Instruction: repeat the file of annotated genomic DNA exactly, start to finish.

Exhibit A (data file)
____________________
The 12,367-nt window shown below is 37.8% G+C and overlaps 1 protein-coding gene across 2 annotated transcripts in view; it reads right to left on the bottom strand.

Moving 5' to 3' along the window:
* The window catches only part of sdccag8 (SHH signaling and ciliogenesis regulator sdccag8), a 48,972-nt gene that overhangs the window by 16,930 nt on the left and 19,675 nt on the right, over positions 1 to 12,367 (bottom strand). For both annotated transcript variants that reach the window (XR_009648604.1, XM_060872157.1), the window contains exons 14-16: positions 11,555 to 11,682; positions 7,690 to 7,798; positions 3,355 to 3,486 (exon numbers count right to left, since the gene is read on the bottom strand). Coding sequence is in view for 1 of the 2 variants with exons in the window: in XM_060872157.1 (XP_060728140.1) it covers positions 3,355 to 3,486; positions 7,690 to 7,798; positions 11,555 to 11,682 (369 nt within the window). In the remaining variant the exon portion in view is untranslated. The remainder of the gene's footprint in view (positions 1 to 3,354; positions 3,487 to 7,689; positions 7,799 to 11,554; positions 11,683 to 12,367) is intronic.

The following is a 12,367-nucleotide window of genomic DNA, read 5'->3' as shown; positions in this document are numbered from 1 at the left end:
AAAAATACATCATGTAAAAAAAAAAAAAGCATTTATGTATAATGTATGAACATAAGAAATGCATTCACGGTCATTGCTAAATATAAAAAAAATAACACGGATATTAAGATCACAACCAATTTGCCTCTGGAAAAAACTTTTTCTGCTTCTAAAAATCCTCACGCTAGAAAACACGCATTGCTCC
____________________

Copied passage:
The 12,367-nt window shown below is 37.8% G+C and overlaps 1 protein-coding gene across 2 annotated transcripts in view; it reads right to left on the bottom strand.

Moving 5' to 3' along the window:
* The window catches only part of sdccag8 (SHH signaling and ciliogenesis regulator sdccag8), a 48,972-nt gene that overhangs the window by 16,930 nt on the left and 19,675 nt on the right, over positions 1 to 12,367 (bottom strand). For both annotated transcript variants that reach the window (XR_009648604.1, XM_060872157.1), the window contains exons 14-16: positions 11,555 to 11,682; positions 7,690 to 7,798; positions 3,355 to 3,486 (exon numbers count right to left, since the gene is read on the bottom strand). Coding sequence is in view for 1 of the 2 variants with exons in the window: in XM_060872157.1 (XP_060728140.1) it covers positions 3,355 to 3,486; positions 7,690 to 7,798; positions 11,555 to 11,682 (369 nt within the window). In the remaining variant the exon portion in view is untranslated. The remainder of the gene's footprint in view (positions 1 to 3,354; positions 3,487 to 7,689; positions 7,799 to 11,554; positions 11,683 to 12,367) is intronic.

The following is a 12,367-nucleotide window of genomic DNA, read 5'->3' as shown; positions in this document are numbered from 1 at the left end:
AAAAATACATCATGTAAAAAAAAAAAAAGCATTTATGTATAATGTATGAACATAAGAAATGCATTCACGGTCATTGCTAAATATAAAAAAAATAACACGGATATTAAGATCACAACCAATTTGCCTCTGGAAAAAACTTTTTCTGCTTCTAAAAATCCTCACGCTAGAAAACACGCATTGCTCC